Open Networking Summit 2012 Day 1 Recap, part 1.

The 2nd ever Open Networking Summit got started with a bang this week, selling out a forum that was double the capacity of the previous conference. SDN popularity is exploding and the presentations from this industry-leading event were worth their weight in gold. I am doing my best to capture the most salient points in summaries and my personal notes from all of the presentations.

Open networking summit (ONS) started off its 2nd conference this week. With the initial ONS conference only 6 months prior, it was noteworthy when ONS Chair Guru Parulkar reported that the Summit's new venue more than doubled the seating capacity, yet the venue still sold out with a growing waiting list.

On the first day of the previous ONS in October of 2011, the halls of Stanford seemed to be filled with a fog of skepticism as the industries' thought leadership converged to learn more about OpenFlow and the newly minted Open Networking Foundation. As the 2011 conference proceeded through day 3, the feeling in the crowd, the conversations, and the questions asked of the presenters, morphed. In just a few days, the skepticism of the audience turned toward hope, and then to excitement as the realization of the many, fundamentally new possibilities that Software Defined Networking can provide sunk in and the creative minds of engineers and architects started envisioning what they could create with this new architectural approach.

At the first day of the general conference sessions on Tuesday, the feeling in the air was entirely different, while there was a huge influx of new conference participants, there was no longer a fog of skepticism, but from the start there has been a feeling of interest and enthusiasm. The conference was no longer simply about convincing people that SDN is a good approach, but it started off on the fast path to fill eager minds with information on OpenFlow, and the day ended with the beginnings of the next era of technologies that Open Networking has started to enable.

The excitement of the day got off to a supercharged start by the morning's first keynote. Google SVP Urs Hölzle kicked off the morning with a powerful presentation describing how Google transitioned their largest global backbone to a 100% Openflow Network. I wrote a separate post attempting to summarize this presentation here: Google PWNs Networking.  No summarization can do this presentation justice, I highly recommending keeping an eye on the ONS website, a video of the presentation should be posted when they finish editing, I will update this post with a link once the video is available. 

"Today all Google inter-data center network is running on the new network, the old network is turned off" Urs Hölzle

Next up, NEC Chairman Kaoru Yano provided a great presentation titled "SDN is ready to go" , and this title really captured the spirit of the presentation. Yano-san provided a history of NEC's early insight and leadership as the first major commercial vendor to provide comprehensive OpenFlow based solutions. NEC's leadership in this area provides great proof points of just how mature that OpenFlow actually is, raising the bar on what customers should be expecting from their vendors, and really leaving no excuses for legacy vendors to use technical limitations as justification not to embrace SDN. Yano-san noted how SDN will ideally mark a new era of open innovation in the networking industry signaling the transition from a vertically integrated, single vendor stack to a model with unbundled, clean and open abstractions that will allow an entire industry and ecosystem to develop and flourish. Yano-san also provided updates on the tremendous success that early adopters of OpenFlow have been able to benefit from, here is one example:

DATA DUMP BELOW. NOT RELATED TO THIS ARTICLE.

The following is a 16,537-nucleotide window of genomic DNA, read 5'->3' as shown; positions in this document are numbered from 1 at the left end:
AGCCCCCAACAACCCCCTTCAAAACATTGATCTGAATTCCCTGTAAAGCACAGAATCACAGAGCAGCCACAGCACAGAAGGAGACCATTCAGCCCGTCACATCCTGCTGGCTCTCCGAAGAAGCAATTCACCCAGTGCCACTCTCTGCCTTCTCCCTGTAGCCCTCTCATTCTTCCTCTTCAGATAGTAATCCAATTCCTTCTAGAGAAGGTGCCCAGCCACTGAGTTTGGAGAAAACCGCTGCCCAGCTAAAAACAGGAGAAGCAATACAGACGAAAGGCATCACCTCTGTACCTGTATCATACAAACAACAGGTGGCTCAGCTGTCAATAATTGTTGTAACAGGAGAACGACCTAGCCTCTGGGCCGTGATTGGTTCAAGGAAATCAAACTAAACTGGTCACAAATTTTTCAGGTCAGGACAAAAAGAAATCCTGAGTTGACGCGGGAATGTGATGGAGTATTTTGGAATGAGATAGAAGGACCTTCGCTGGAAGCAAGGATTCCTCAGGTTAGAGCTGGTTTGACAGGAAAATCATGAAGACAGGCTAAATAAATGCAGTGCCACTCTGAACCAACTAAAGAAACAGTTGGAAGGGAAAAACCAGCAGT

Next, Open Networking Foundation Chair Dan Pitt gave an excellent presentation not only raising the bar for what a standards body should be, but also continued to demonstrate that ONF represents an entirely new type of organization which rather than having a focus simply on creating standards, has a much more mature and meaningful focus of creating a vibrant and healthy SDN ecosystem. At the previous ONS event, Pitt gave a great overview of the structure of ONF, and how it was designed in effort to learn from both the strengths and weaknesses of both industry working groups and technology movements. In his presentation Tuesday Pitt provided a bullish update showcasing the proof points from the efficacy of this exciting new model for community leadership. Pitt's approach reminds me of the new definition of leadership that many world leaders are recognizing is needed to facilitate healthy and vibrant ecosystems. This new definition of leadership is no longer about highly individualistic approaches, but rather more of a shepherding approach where leadership is defined not by being the biggest ego, but by being the one who does whatever is needed for the benefit of the community. This approach is summarized eloquently by MIT Media Lab Director Joi Ito in this brief video.

Next, Yahoo! Principal Architect Igor Gashinsky provided insight and evidence into the tremendous challenges facing cloud service providers with traditional networking. Gashinsky noted that Yahoo is now facing serious limitations with scalability, manageability, and most importantly if capabilities don't improve it will impose limits on customer experience and desired feature support.

Gashinsky noted that an SDN model would lead towards the usage of intelligent agents to create self-healing fabrics. Specifically making recommendations for local testing and repair agents, and also noted the significant impact that having a centralized controller with full visibility to the network will have on performance and support for networks.